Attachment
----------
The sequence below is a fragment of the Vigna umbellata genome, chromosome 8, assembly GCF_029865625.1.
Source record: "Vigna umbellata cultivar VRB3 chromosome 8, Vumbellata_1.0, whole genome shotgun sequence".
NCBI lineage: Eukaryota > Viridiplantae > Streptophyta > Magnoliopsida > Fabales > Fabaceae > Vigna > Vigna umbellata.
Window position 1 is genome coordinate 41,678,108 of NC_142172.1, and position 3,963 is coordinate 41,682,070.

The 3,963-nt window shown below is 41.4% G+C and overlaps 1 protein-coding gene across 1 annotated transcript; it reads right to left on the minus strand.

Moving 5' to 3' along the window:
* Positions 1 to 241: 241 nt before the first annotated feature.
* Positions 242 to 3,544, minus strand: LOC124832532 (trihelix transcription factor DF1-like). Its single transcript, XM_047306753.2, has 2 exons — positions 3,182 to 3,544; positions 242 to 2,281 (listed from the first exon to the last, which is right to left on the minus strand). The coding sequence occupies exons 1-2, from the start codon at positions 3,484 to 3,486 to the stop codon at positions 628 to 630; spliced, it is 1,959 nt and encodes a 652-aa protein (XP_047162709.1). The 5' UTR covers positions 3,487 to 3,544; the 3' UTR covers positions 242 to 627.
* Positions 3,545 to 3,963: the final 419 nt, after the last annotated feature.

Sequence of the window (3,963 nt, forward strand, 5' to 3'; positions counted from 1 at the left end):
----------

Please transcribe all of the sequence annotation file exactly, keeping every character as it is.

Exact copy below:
The sequence below is a fragment of the Vigna umbellata genome, chromosome 8, assembly GCF_029865625.1.
Source record: "Vigna umbellata cultivar VRB3 chromosome 8, Vumbellata_1.0, whole genome shotgun sequence".
NCBI lineage: Eukaryota > Viridiplantae > Streptophyta > Magnoliopsida > Fabales > Fabaceae > Vigna > Vigna umbellata.
Window position 1 is genome coordinate 41,678,108 of NC_142172.1, and position 3,963 is coordinate 41,682,070.

The 3,963-nt window shown below is 41.4% G+C and overlaps 1 protein-coding gene across 1 annotated transcript; it reads right to left on the minus strand.

Moving 5' to 3' along the window:
* Positions 1 to 241: 241 nt before the first annotated feature.
* Positions 242 to 3,544, minus strand: LOC124832532 (trihelix transcription factor DF1-like). Its single transcript, XM_047306753.2, has 2 exons — positions 3,182 to 3,544; positions 242 to 2,281 (listed from the first exon to the last, which is right to left on the minus strand). The coding sequence occupies exons 1-2, from the start codon at positions 3,484 to 3,486 to the stop codon at positions 628 to 630; spliced, it is 1,959 nt and encodes a 652-aa protein (XP_047162709.1). The 5' UTR covers positions 3,487 to 3,544; the 3' UTR covers positions 242 to 627.
* Positions 3,545 to 3,963: the final 419 nt, after the last annotated feature.

Sequence of the window (3,963 nt, forward strand, 5' to 3'; positions counted from 1 at the left end):